Hilary Knight (illustrator)
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November 1, 1926|
Hempstead, Long Island, New York, U.S.
|Education||Art Students League|
|Known for||Drawing, Painting|
|Notable work||Eloise (1955)|
Hilary Knight (born November 1, 1926) is an American writer and artist. He is the illustrator of more than 50 books and the author of nine books. He is best known as the illustrator of Kay Thompson's Eloise (1955) and others in the Eloise series.
Knight has illustrated for a wide variety of clients, creating artwork for magazines, children's fashion advertisements, greeting cards, record albums and posters for Broadway musicals, including Gypsy, Irene, Half A Sixpence, Hallelujah Baby! and No, No Nanette.
One of two sons of artist-writers Clayton Knight and Katharine Sturges Dodge, Hilary Knight was born on Long Island in Hempstead. His father illustrated aviation books, and his mother was a fashion and book illustrator. Living in Roslyn, New York as a child, Hilary was age six when he moved to Manhattan with his family. Knight attended the City and Country School (class of 1940) for elementary and middle school and Friends Seminary for high school.
|“||As a child, I loved to look at a set of books that belonged to my mother. They were illustrated by Edmund Dulac in a romantic, wonderful, detailed manner. I know he has influenced my style.||”|
After study with George Grosz and Reginald Marsh at the Art Students League, Knight labored as a ship painter while serving in the navy from 1944 to 1946. Returning to New York, he studied architectural drafting (at Delahanty Institute), interior design, and theater design, working for one summer as an assistant designer at a theater in Ogunquit, Maine. He painted murals in private homes and entered the field of magazine illustration, starting with Mademoiselle in 1952, followed by House & Garden, Gourmet, McCalls, and Woman's Home Companion. His work as a humorous illustrator was strongly influenced by the British cartoonist Ronald Searle.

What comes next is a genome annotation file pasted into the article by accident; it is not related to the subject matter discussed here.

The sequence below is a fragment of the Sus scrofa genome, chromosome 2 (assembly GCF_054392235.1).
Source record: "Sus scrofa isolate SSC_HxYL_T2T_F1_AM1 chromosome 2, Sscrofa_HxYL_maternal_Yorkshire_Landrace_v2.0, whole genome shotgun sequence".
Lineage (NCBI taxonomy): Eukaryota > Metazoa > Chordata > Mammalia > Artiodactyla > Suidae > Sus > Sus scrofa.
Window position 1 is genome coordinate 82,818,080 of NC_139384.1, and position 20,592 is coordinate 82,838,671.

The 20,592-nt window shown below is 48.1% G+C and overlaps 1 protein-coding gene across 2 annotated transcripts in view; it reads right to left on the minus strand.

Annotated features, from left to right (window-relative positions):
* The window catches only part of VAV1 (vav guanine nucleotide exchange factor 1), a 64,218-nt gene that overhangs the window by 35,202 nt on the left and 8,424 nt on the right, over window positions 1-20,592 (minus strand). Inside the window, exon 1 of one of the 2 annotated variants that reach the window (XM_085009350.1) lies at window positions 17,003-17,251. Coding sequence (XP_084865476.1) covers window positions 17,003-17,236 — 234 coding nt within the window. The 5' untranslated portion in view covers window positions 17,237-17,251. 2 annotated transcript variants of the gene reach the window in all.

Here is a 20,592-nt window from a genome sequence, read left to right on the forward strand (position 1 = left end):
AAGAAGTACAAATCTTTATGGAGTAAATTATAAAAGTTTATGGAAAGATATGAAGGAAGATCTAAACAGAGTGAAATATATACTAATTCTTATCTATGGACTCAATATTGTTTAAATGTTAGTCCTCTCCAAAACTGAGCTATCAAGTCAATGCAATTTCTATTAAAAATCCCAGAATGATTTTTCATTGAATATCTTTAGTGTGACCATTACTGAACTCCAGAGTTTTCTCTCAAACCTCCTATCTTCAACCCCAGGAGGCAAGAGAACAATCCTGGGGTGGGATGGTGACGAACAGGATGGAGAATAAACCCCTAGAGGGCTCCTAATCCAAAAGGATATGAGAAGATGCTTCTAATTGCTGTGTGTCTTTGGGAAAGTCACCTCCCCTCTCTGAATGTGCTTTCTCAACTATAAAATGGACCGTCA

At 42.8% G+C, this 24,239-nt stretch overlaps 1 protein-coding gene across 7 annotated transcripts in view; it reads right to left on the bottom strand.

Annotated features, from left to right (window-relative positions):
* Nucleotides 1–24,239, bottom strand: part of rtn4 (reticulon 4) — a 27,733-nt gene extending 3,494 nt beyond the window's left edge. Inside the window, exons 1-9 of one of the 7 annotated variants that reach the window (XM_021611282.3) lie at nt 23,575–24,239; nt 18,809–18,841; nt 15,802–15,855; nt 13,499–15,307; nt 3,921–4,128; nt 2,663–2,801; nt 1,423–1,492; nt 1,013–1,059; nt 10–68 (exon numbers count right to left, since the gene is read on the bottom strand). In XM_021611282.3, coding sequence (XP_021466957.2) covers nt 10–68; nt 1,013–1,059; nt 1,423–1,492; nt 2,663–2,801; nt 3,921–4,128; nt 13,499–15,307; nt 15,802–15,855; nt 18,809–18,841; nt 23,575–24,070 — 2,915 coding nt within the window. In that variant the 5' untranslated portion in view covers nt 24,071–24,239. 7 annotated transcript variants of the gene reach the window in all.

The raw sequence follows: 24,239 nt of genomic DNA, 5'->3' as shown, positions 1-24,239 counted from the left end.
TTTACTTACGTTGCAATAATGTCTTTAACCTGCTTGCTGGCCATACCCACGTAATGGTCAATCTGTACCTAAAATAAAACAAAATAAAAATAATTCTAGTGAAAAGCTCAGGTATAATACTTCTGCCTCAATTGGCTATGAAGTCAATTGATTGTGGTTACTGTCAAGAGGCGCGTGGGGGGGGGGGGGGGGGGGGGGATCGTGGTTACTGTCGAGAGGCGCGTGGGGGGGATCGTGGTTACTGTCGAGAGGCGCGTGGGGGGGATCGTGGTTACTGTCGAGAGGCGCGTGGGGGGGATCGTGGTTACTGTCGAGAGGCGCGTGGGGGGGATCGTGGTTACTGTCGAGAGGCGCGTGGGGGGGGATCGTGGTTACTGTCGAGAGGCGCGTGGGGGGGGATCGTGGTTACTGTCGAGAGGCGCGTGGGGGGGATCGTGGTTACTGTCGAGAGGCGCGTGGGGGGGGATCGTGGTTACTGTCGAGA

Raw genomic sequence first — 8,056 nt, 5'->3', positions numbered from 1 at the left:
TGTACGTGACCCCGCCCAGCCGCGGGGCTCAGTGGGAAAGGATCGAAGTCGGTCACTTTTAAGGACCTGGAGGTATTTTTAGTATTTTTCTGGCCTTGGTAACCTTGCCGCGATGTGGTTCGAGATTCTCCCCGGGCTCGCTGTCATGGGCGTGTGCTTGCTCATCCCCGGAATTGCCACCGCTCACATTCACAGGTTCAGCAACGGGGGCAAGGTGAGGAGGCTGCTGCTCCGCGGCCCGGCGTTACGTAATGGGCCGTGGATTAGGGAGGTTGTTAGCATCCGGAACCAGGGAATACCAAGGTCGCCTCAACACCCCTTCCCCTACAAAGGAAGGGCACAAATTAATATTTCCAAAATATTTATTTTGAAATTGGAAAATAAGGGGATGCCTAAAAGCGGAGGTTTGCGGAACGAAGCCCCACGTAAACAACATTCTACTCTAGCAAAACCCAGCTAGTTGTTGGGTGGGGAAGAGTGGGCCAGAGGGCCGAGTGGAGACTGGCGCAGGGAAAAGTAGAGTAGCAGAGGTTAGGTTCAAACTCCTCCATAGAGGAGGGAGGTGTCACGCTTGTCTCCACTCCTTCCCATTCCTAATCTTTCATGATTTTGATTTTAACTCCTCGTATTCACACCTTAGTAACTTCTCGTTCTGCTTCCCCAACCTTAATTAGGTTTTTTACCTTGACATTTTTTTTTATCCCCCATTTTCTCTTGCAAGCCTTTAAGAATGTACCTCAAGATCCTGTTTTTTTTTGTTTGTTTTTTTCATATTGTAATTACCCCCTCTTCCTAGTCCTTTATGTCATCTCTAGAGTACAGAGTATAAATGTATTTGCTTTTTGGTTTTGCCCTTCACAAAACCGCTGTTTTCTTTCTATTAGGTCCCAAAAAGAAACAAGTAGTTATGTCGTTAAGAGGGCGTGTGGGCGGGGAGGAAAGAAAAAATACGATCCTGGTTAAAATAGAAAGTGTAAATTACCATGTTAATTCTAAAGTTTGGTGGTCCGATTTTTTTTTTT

In 1955, he collaborated with Kay Thompson to create the whimsical black, white and, pink look of Eloise. Knight says that the image of Eloise was based on a 1930s painting by his mother Katherine Sturges Dodge. The live CBS television adaptation on Playhouse 90 (1956) with Evelyn Rudie as Eloise received such negative reviews that Kay Thompson vowed never to allow another film or TV adaptation.
Three book sequels followed: Eloise in Paris (1957), Eloise at Christmastime (1958) and Eloise in Moscow (1959). Thompson and Knight teamed to create another sequel, Eloise Takes a Bawth, working with children's book editor Ursula Nordstrom. That title was announced in the Harper Books for Boys and Girls fall 1964 catalog, but in the mid-1960s, Thompson removed the three Eloise sequels from print and did not allow Eloise Takes a Bawth to be published. It was an action that deprived her collaborator of income for decades (a situation that changed with Thompson's death in 1998). In Salon, Amy Benfer speculated on Thompson's motives in "Will the real Eloise please stand up?" (June 1, 1999):